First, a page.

Amin Torabi and Kortney Brown Featured in USSD Dam & Levees
Senior Staff Engineer, Amin (Mohammadamin) Torabi and Associate, Kortney Brown were recently published in United States Society on Dams (USSD) Dam and Levees Fall 2021 Issue.
The article titled, “Revisiting Historical Weir Data: Comparing Numerical Analysis and Experimental Data of Different Weirs’ Discharge Coefficient”, discusses how different variables can affect discharge rates. The authors look at historical weirs and numerically refine the discharge coefficient.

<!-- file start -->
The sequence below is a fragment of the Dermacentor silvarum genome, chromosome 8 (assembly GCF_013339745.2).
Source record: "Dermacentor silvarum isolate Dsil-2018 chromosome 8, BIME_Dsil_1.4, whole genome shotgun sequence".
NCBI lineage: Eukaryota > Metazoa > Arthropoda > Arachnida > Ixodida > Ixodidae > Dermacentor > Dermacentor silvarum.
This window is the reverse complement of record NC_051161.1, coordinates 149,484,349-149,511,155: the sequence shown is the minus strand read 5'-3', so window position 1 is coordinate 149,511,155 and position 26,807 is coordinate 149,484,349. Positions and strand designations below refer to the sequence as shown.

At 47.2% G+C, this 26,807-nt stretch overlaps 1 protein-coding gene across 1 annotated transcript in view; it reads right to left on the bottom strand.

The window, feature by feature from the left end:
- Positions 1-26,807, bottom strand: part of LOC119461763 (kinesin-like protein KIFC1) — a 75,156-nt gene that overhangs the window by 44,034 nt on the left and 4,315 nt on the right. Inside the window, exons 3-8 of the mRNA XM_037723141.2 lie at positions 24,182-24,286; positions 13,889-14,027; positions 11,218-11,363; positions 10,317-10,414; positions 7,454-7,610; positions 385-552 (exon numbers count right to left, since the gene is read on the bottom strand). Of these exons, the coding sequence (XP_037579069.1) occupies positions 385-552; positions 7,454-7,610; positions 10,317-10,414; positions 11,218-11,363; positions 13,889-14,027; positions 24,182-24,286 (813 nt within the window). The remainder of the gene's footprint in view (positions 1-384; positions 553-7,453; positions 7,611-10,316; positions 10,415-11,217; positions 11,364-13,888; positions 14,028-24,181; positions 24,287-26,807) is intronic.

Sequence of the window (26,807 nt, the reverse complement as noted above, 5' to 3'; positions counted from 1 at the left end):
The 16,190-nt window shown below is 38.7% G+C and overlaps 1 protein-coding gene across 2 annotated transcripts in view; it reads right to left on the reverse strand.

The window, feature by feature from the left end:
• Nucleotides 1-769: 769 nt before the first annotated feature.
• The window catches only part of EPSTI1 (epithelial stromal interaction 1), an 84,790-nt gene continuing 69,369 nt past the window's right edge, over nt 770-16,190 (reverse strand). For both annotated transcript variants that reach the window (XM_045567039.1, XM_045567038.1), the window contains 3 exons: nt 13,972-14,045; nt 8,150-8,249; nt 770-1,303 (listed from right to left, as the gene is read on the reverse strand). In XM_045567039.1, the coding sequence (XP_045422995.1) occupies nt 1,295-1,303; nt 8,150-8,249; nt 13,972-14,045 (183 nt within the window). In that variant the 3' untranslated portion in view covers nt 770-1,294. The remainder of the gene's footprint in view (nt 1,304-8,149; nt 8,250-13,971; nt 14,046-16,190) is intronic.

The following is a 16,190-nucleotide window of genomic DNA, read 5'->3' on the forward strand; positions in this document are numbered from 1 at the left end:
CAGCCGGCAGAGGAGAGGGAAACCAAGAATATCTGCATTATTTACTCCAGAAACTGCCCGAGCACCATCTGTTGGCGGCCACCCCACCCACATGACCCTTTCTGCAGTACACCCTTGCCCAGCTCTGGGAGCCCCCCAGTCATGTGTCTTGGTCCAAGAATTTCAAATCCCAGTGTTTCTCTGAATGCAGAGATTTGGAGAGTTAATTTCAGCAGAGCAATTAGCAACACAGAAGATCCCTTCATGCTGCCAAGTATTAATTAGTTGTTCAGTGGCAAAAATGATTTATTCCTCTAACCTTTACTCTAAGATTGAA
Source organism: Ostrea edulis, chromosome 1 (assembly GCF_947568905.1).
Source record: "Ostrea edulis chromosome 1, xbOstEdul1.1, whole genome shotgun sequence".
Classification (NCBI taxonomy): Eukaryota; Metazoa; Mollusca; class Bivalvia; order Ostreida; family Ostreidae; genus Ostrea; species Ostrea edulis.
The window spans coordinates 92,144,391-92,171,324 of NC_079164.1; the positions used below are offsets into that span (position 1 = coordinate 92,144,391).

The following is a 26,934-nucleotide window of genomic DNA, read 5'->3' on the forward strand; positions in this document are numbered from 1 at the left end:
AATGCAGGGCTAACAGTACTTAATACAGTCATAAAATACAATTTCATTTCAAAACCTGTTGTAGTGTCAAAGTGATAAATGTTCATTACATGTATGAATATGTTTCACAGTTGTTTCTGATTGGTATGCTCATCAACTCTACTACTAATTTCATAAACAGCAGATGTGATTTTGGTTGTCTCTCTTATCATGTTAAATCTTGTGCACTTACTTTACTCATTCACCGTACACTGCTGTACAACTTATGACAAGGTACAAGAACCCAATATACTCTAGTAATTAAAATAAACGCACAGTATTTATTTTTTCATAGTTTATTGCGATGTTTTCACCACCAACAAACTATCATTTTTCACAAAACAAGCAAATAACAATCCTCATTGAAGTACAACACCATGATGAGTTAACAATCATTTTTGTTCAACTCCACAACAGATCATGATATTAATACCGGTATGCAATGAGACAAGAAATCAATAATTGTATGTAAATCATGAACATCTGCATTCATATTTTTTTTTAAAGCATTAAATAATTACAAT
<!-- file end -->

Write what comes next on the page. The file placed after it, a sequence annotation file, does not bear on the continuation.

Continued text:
Weirs are a common hydraulic structure used to control and/or measure flow with the common types defined as the broad-crested, sharp-crested, circular-crested, and the ogee-crested weirs (Chanson and Montes, 1998). For flow measurement, it is important to understand how different variables such as weir type, shape, aerated/nonaerated, surface tension and approach flow conditions including the velocity head can affect the discharge rate. Generally, the influence of flow variables is included in a “discharge coefficient (Cd)” that is used to calculate the flow rate and is often a function of the headwater height (Ho) to weir height ratio (W). Using the correct discharge coefficient, Cd, directly affects the accuracy of the flow measurement. However, while weirs have been widely studied using physical models (Bazin, 1888), measurement error, model construction, and other errors can affect the calculation of the discharge coefficient. In a recent study, Tullis et. al (2019), compared the results of two common-geometry linear weirs (quarter- and half-round) from 20 different hydraulics laboratories from around the world, only specifying the weirs’ geometric shape (thickness, height and crest shape). The study found significant variability in the discharge and discharge coefficient as a function of dimensionless upstream head. For a 90% confidence bounds, there was an approximate 20% range across the lab data for low flows (Ho/W < 0.4) and about a 15% difference for larger flows (Ho/W > 0.4). Others have documented the potential for physical modeling errors (Ettema, 2000 and Heller, 2011).